Innovative Research on Microcantilevers by Purdue University
Research has been done for the development of small vibrating microcantilever sensors which can be used to identify biological and chemical agents.
These sensors can be used for the detection of DNA and proteins and for biological analysis of gas, liquid and air. They can also be used for monitoring water and food quality, industrial food processing and in-breathe analyzers and defense and national security.
Microcantilevers are tiny silicon pieces which appear like diving boards. The weight and constitution of a particle can be determined by a change in the frequency of the particle when it contacts the microcantilever.
Researches on tiny sensors show that particle mass can be determined by a change in amplitude or movement of diving board than depending on frequency.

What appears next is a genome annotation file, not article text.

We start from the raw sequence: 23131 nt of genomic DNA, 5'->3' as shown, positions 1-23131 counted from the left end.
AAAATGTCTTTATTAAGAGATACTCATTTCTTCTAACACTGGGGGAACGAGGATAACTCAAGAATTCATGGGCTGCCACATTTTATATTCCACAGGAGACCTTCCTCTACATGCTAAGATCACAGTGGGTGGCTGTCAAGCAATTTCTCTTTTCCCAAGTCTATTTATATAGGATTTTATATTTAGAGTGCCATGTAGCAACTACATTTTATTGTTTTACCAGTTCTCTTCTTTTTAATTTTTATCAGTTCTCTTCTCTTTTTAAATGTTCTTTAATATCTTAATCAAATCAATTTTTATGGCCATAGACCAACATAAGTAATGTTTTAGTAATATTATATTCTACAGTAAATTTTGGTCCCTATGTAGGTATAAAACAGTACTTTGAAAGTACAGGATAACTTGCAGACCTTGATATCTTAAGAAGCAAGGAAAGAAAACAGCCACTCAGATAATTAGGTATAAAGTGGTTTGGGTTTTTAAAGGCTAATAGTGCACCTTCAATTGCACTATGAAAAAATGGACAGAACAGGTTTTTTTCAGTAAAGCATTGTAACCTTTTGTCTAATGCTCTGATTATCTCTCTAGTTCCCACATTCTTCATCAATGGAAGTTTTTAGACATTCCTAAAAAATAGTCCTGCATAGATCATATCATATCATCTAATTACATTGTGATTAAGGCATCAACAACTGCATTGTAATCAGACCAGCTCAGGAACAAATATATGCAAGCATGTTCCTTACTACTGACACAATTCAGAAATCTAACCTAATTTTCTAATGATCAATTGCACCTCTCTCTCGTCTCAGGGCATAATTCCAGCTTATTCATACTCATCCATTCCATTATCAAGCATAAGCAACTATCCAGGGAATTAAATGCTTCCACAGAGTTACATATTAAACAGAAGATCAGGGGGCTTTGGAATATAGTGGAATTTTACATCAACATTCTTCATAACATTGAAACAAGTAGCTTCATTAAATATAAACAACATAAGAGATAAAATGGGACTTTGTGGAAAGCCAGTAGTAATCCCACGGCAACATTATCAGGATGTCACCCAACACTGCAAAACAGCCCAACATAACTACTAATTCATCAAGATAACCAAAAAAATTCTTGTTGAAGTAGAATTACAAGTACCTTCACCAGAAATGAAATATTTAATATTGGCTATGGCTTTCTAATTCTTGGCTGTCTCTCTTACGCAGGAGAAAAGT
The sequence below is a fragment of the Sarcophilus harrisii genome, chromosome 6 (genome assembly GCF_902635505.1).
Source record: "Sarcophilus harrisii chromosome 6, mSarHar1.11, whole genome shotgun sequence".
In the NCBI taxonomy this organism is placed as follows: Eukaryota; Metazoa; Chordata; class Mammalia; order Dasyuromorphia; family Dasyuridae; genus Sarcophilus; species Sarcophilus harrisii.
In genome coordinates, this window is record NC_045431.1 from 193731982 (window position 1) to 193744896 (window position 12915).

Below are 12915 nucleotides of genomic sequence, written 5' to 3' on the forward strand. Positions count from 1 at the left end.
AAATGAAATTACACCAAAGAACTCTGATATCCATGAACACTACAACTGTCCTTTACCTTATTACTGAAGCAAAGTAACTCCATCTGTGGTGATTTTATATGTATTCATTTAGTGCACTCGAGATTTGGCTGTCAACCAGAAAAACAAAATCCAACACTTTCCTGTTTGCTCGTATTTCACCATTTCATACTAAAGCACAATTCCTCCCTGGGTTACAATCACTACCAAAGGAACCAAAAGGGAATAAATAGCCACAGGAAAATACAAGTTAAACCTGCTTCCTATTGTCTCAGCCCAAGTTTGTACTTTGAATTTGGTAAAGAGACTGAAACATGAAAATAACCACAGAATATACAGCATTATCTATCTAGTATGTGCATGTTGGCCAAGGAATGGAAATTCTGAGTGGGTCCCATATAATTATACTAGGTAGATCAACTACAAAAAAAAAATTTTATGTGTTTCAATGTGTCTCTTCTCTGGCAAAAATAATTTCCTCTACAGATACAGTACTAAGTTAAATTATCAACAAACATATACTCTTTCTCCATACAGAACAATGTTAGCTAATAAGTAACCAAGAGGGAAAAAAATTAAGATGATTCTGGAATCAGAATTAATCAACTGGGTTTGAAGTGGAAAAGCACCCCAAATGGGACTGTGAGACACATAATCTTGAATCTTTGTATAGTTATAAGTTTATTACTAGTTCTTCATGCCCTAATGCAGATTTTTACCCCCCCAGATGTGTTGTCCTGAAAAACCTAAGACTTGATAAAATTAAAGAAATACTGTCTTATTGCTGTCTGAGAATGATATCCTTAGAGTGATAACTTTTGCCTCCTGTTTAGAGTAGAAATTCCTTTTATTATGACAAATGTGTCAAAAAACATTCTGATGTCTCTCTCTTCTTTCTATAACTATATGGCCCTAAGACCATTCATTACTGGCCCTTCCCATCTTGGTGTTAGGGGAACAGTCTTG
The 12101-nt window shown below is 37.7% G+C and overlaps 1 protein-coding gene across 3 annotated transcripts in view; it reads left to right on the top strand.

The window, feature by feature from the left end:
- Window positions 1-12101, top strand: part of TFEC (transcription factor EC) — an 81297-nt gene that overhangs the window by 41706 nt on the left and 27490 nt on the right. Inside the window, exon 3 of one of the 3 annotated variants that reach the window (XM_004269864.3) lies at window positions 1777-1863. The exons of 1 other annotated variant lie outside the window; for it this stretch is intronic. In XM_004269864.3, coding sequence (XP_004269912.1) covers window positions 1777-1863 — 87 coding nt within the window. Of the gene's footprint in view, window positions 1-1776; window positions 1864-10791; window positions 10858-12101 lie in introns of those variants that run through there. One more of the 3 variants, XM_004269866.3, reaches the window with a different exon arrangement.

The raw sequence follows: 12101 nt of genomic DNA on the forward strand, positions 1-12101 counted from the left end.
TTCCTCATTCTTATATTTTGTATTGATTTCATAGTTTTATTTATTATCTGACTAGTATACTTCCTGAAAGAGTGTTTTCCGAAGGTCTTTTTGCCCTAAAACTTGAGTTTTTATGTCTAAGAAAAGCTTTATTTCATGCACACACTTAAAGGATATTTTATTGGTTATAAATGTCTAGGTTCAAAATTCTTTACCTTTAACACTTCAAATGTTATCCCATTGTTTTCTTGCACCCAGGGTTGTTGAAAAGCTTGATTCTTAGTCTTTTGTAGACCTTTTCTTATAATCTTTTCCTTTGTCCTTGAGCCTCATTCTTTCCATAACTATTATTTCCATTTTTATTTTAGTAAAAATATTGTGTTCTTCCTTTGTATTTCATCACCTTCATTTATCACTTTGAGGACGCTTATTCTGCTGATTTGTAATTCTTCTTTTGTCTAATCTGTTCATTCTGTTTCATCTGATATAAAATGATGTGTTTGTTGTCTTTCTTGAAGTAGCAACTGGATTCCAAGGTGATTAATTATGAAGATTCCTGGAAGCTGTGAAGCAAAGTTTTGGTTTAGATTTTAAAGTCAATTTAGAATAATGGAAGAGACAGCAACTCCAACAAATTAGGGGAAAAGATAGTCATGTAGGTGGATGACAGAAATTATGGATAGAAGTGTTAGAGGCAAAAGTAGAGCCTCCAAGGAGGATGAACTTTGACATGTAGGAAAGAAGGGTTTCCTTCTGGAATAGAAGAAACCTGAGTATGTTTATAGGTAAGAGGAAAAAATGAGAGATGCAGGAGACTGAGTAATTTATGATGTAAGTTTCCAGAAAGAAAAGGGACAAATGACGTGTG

Jeffrey Rhoads, Assistant Professor, Mechanical Engineering, Purdue University said they have invented high-sensitivity, reliable, small scale, low power sensors. The study is published as a paper in the Journal of Microelectromechanical Systems which is written by Rhoads, George Chiu, J.William Boley and Vijay Kumar. The project was done at Dynamic Analysis of Micro and Nanosystems lab at Purdue’s Birck Nanotechnology Centre.
The objective of the study was to create sensors, which are able to measure minute particles with particle mass less than one picogram under ambient temperature and pressure. The project was carried out in a compartment containing exactly the required amount of methanol. They have concentrated on the measurement of lower quantity of gases. The invention is yet to be patented.